Here are a few things you may not have heard: people died or got seriously sick from lack of medical attention because hospitals were not treating fevers (imagine that); an already overtaxed medical system with few resources was overwhelmed and became more so when staff died; children were not in schools, which were closed; people could not go to work and things were shut down; economic development came to a standstill; and the list goes on and on.
Curran Hospital, a Lutheran institution located in a region where Ebola was rampant, stayed open and treated patients throughout the epidemic. Lutheran Church in Liberia staff and pastors continued to minister with families and communities where Ebola had taken a toll. They were present when others were not. The Lutheran Church in Liberia—in partnership with the ELCA and other churches—has been able to provide food and school scholarships to communities that were hit hard by Ebola.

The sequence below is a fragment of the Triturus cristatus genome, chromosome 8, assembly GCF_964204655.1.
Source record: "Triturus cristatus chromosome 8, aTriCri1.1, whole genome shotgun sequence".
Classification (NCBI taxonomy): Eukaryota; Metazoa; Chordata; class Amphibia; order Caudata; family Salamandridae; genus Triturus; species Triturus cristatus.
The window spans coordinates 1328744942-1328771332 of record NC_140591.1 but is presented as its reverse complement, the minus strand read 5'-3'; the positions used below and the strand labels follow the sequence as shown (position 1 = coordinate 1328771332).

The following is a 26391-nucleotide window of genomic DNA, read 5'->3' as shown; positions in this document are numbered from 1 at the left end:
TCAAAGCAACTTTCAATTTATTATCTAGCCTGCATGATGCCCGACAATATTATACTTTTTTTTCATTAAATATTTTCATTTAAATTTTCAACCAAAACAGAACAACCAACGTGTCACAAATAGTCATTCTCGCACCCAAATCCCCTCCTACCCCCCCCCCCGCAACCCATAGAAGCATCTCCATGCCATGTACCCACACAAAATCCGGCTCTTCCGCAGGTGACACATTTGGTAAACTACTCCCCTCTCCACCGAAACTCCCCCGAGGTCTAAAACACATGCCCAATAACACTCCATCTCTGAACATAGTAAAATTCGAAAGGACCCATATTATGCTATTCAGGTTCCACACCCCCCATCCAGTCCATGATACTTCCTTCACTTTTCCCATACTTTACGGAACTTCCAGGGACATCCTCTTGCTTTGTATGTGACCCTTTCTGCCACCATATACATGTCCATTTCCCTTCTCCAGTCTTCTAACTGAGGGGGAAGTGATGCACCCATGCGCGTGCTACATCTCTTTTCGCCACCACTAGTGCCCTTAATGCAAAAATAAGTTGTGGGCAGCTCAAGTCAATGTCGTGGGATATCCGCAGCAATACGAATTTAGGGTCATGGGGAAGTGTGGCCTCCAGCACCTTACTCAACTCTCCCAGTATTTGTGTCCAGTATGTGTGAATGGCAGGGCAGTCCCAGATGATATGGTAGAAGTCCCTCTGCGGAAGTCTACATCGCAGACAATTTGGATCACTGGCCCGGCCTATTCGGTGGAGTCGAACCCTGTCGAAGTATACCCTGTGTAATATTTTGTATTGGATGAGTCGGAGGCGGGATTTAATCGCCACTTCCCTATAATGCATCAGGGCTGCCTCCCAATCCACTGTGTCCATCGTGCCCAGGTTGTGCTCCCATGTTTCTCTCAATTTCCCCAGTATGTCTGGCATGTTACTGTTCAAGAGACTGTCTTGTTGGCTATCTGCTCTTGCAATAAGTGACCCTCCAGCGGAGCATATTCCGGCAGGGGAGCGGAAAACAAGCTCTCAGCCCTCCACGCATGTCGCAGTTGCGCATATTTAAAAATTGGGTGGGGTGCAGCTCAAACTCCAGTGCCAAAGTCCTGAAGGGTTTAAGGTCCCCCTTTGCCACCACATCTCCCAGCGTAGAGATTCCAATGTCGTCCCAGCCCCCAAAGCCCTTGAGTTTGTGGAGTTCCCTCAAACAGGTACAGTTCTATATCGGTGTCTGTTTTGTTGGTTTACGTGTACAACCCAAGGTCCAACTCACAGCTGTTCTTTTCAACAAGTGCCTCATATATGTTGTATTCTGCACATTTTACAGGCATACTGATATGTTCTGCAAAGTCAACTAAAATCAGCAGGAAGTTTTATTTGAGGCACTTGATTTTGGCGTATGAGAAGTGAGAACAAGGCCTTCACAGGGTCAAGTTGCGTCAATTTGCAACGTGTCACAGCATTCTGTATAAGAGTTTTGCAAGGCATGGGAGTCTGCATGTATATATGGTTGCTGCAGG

Today we are able to announce Liberia as Ebola-free. This deadly disease has been halted due to the hard work of Liberian citizens, including young people working as community organizers, the Liberian government, local churches and partners from around the world.
While we celebrate, let us remember that aid from the ELCA, other churches across the world and other organizations must continue as Liberia rebuilds and strengthens its medical system.
As we celebrate, we give thanks for the lives of those medical personnel who died of Ebola while caring for the sick at Phebe Hospital, the other Lutheran institution in Liberia. While they are just a few of those who died, both in the Lutheran Church in Liberia and the rest of the country, let’s name them and celebrate their lives of service in the care of the sick in Liberia.